Cisco Unified Communications Manager (CallManager)

Children’s Hospital Colorado Customer Case Study

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Children’s Hospital Colorado achieved its goals for disaster recovery and physician collaboration with Cisco solutions.


A private, not-for-profit pediatric healthcare network, Children's Hospital Colorado provides comprehensive pediatric care at its main campus in Aurora, Colorado and 16 regional locations. More than 1000 pediatric specialists and 3600 full-time employees care for children at all stages of growth.

Until 2007, Children’s Hospital Colorado operated from a single facility. By 2012, the hospital had expanded its Network of Care to 16 locations with more than 150 specialty clinics. “We’re working to improve access to healthcare by operating smaller regional clinics that are closer to patient’s homes for specialty care services and by introducing telemedicine,” says Andrew Blackmon, Director of Infrastructure and Technology Services for Children’s Hospital Colorado.

Improving access to healthcare would require bolstering the unified communications infrastructure and collaboration capabilities:

   Disaster recovery: “In healthcare, the communications system is the first point of contact with patients and their families and also a life safety system for critically ill patients,” says Blackmon. “To eliminate any single points of failure, the hospital’s Unified Communications team wanted to distribute the Cisco Unified Communications Manager cluster across two locations, giving each location its own SIP trunk connection to the service provider.”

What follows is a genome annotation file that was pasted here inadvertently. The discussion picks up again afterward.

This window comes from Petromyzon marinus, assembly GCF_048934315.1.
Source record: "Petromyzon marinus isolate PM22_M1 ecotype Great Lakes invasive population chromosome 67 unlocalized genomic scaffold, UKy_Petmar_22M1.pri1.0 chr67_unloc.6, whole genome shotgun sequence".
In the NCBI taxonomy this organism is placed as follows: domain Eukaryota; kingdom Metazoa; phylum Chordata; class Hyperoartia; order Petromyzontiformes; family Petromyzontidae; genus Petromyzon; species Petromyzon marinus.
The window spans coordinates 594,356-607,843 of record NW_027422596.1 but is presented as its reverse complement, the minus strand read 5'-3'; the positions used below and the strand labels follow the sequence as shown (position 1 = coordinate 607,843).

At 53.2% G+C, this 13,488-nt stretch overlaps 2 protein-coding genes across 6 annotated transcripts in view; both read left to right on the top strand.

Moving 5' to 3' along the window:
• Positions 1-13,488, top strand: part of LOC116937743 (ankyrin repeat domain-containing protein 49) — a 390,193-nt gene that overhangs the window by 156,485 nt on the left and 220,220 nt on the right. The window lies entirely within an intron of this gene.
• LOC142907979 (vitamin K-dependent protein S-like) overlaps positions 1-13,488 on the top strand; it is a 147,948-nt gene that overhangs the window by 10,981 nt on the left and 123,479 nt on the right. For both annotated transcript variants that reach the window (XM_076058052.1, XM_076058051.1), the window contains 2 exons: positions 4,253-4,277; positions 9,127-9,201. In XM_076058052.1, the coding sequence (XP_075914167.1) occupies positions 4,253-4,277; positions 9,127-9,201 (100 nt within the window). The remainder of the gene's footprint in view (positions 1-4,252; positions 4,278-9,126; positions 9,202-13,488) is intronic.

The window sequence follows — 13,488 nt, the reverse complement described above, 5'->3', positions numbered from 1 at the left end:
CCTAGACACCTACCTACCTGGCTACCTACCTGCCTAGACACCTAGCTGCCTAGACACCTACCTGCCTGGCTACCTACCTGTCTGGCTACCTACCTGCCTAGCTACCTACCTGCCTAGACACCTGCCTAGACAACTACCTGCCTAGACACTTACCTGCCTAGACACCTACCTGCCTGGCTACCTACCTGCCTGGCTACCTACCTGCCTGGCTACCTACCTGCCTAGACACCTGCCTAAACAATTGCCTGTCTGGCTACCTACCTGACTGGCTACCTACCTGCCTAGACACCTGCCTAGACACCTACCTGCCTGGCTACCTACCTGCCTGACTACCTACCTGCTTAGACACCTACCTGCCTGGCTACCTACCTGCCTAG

Helping enable distributed clinical teams to collaborate with an in-person experience, but without travel time and costs: The hospital’s cancer and blood specialists, for example, work in three different clinics. When they traveled to a different clinic for team meetings, their clinics could not see patients for at least half a day. High-definition videoconferencing would avoid inconvenience to patients, loss of revenue, travel time, and costs.

   Providing an excellent caller experience: Children’s Hospital Colorado has approximately 75 contact center queues, including appointment scheduling, food services, financial services, IT helpdesk, nurse triage lines, physician on-call paging, and a nurse advice line for after-hours calls. Approximately 450 clinicians and staff answer these calls. “We needed a contact center solution that could continue operating during disasters, scale as the hospital continues to grow, and intelligently route calls to enhance customer service,” Blackmon says.